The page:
6. New Geographic Markets to Drive Profitable Growth in 2014, According to Second Annual Guy Carpenter Survey: Expansion into new geographic markets, new products and access to new distribution channels will be the primary drivers of profitable growth in 2014, according to a new survey released today by Guy Carpenter.
7. Indexation Clauses in Liability Reinsurance Treaties: A Comparison Across Europe: The Indexation Clause - otherwise referred to as the Stability Clause, Inflation Clause or Severe Inflation Clause - is designed to maintain the real monetary value of the retention and (where applicable) the limit under a long-tail excess of loss reinsurance treaty over the duration of the claims payout pattern.
8. Risk Profile, Appetite and Tolerance: Fundamental Concepts in Risk Management and Reinsurance Effectiveness: Prior to the recent turbulence in the financial markets, insurers and reinsurers were increasing their use of enterprise risk management to make risk and capital management decisions. While this was driven in part by rating agencies and regulators, many carriers began to recognize the value of metric-based frameworks and capital models in evaluating their portfolios.
9. Uncertainty in Catastrophe Models: How Much of it is Reasonable? It seems reasonable to expect a degree of uncertainty in catastrophe model results. It is not uncommon, however, for models to produce results that differ by several factors. In order to assess how much of this uncertainty is epistemic, due to our incomplete knowledge of the physical phenomena involved, this existing uncertainty needs to be quantified.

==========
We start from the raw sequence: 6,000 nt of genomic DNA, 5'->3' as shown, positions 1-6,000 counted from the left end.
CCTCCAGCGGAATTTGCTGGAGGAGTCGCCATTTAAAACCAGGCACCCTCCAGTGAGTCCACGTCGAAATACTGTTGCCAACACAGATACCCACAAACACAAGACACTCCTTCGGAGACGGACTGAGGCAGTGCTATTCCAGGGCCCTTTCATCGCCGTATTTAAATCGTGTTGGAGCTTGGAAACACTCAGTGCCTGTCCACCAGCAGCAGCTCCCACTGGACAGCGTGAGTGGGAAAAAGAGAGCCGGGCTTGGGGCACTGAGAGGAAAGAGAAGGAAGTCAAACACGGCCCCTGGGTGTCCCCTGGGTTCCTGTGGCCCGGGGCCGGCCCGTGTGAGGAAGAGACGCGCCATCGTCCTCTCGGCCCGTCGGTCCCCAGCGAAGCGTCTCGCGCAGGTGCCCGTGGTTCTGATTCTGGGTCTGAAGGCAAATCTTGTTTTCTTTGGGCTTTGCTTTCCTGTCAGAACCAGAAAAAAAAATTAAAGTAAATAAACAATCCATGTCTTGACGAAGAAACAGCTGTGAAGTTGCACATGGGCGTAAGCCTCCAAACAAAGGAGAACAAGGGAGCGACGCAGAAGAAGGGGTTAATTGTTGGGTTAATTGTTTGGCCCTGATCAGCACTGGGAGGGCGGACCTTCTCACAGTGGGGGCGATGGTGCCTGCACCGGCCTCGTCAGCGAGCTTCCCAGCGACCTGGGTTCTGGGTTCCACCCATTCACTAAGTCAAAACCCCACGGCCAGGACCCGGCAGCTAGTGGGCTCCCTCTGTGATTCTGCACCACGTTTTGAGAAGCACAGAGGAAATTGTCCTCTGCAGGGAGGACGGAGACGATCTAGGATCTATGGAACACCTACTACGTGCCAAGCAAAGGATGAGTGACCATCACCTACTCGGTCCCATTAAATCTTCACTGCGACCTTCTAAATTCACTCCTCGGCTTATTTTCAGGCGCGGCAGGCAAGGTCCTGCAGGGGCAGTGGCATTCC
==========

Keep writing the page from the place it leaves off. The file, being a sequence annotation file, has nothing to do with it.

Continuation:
10. Chart: Guy Carpenter Global Rate on Line Index, January 2013: The Guy Carpenter Global Property Catastrophe Reinsurance Rate on Line index fell marginally at the January 1, 2013, renewal. This is the seventh consecutive annual renewal in which changes to the index have equaled 10 percent or less, indicating a global market with capacity appropriate to meet demand.
Solar weather is a space-related risk that has the potential to cause huge disruption to infrastructure and businesses around the world. Geomagnetic storm activity is not a new development but technological advancements and an increasingly interconnected global economy have resulted in increased vulnerability. Although extreme solar storms are relatively rare, there have been several notable recent events that have had a damaging impact on Earth. More are certain to occur in the future.
Major solar disturbances have the potential to cause significant losses as they can severely disrupt electricity supply, cause satellite damage and trigger GPS signal disturbance. The cascading impact of this would cripple critical infrastructure, including transportation and fuel supplies. Global supply chains would likely fail. If an extreme event were to occur today and result in long-term blackouts across highly populated areas, the impact on society and national economies would be devastating, causing billions or even trillions of dollars of losses. The impact on the (re)insurance sector would also likely be profound, affecting several lines of business.
Space weather refers to the variable conditions on the surface of the sun that can influence the performance of technology on Earth. Sudden bursts of plasma and magnetic field structures from the Sun’s atmosphere (called coronal mass ejections (CME)), together with solar flares, can cause disturbances that are capable of impacting satellites and technology on Earth’s surface in a matter of hours or days.
Severe CME events that hit Earth have the potential to cause significant damage and disruption. Although we can currently anticipate their arrival (the waves can reach Earth within 14 hours), the severity of the event cannot be determined until they are about an hour away. Mitigation by way of forecasting is therefore not currently possible.